We haven’t had a chance to make this bread yet, but we know what a great chef Maggie Parkinson (from Poulsbo, Washington) is, so we knew you would want this recipe. We can’t think of a cheese that wouldn’t go perfectly with this gorgeous bread. Thank you for sharing it with us, Maggie!
A friend of mine bought me a gift—a loaf of PERRIN BREAD which is made here in Seattle at the Essential Baking Company.
I liked it a lot and started to Google around to see if I could see how it was made. I don’t KNOW who originated the recipe—whether it was the baking company OR if they adopted it from: Artisan Baking Across America: The Breads, the Bakers, the Best Recipes by Maggie Glezer
Somebody took the recipe and posted it online: http://www.farine-mc.com/2009/06/essential-sweet-perrin-pear-bread.html
If you look this over, you can decide if you’d like to have a go at making it the way it was meant to be – you have to start the day before and make a ferment and find cracked rye – even though I have a magnificent market at my disposal here in Poulsbo – they didn’t carry cracked RYE. Sooooo, in my usual fashion, I started to “dink” with the recipe. I am a compulsive dinker of recipes.
The original perrin bread is quite complicated and is made over a period of two days. I don’t have the time for that and won’t ever! I looked hard at it and wondered if all of the steps were necessary and what their benefit was. So I started to simplify it. NOTE: I have sampled the version from Seattle’s Essential Bakery and enjoyed it. That’s why I looked for a recipe. I can’t really tell the difference between this version and the original.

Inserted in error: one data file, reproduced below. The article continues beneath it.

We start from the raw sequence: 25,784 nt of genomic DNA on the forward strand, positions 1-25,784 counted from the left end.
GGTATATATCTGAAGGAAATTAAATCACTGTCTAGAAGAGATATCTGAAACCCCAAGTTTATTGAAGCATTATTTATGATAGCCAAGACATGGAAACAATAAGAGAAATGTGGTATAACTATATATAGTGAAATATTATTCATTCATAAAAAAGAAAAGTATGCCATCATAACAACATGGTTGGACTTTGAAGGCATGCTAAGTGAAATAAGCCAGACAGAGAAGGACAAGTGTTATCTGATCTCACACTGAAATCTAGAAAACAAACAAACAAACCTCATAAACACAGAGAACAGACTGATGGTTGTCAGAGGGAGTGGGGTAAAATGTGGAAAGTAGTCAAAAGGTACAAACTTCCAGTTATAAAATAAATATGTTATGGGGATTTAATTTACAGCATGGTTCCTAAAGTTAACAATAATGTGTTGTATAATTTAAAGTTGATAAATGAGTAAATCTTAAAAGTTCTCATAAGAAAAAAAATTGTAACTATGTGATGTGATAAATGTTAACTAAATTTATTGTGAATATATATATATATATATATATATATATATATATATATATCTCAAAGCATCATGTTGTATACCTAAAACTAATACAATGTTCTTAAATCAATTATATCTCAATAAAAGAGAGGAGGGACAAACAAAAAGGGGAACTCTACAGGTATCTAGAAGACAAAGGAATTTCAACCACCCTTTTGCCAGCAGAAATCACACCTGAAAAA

I have eliminated the ferment with cracked rye which is hard to find and because the quantity of it is so small anyway. In place of the “ferment” I used sourdough. I do not take sourdough mix and feed it – I just take sourdough right out of my crock and use it, feeding the sourdough for next time in the process. The original has a “crackly” crust which I have not researched or tried to duplicate. I don’t recall that the one I first sampled had this anyway. You can see that here: http://essentialbaking.com/organic-sweet-perrin-is-available/#comments
Before beginning, it will be helpful to have a scale which measures in grams (although I have estimated the amounts in ounces). Get out several small bowls for weighing stuff and put each bowl in turn on the scale, zeroing out the scale as you go.
Pear and Fig Bread
By Maggie Parkinson
It is important to be armed with the right ingredients before starting this and those include:
Sourdough starter (350g or 12.3oz) (see my note below*)
White bread flour (strong, plain flour) (300g or 11oz)
Wholewheat flour (40g or 1.4oz)
Pear puree (drain the pears (fresh or canned)and crush or mash until you have the right amount) (80g or 3oz)
One very UNRIPE pear, chopped into half inch pieces (115g or 4oz or 3/4 of a pear)
About 8 dried figs cut into small pieces (60g or 2oz)
* Yeast (9g or 1/3oz or 2 teaspoons) I use yeast even though this is a sourdough recipe. There is so much STUFF in this bread that the dough needs some help to rise up!
Hazelnuts (60g or 2oz)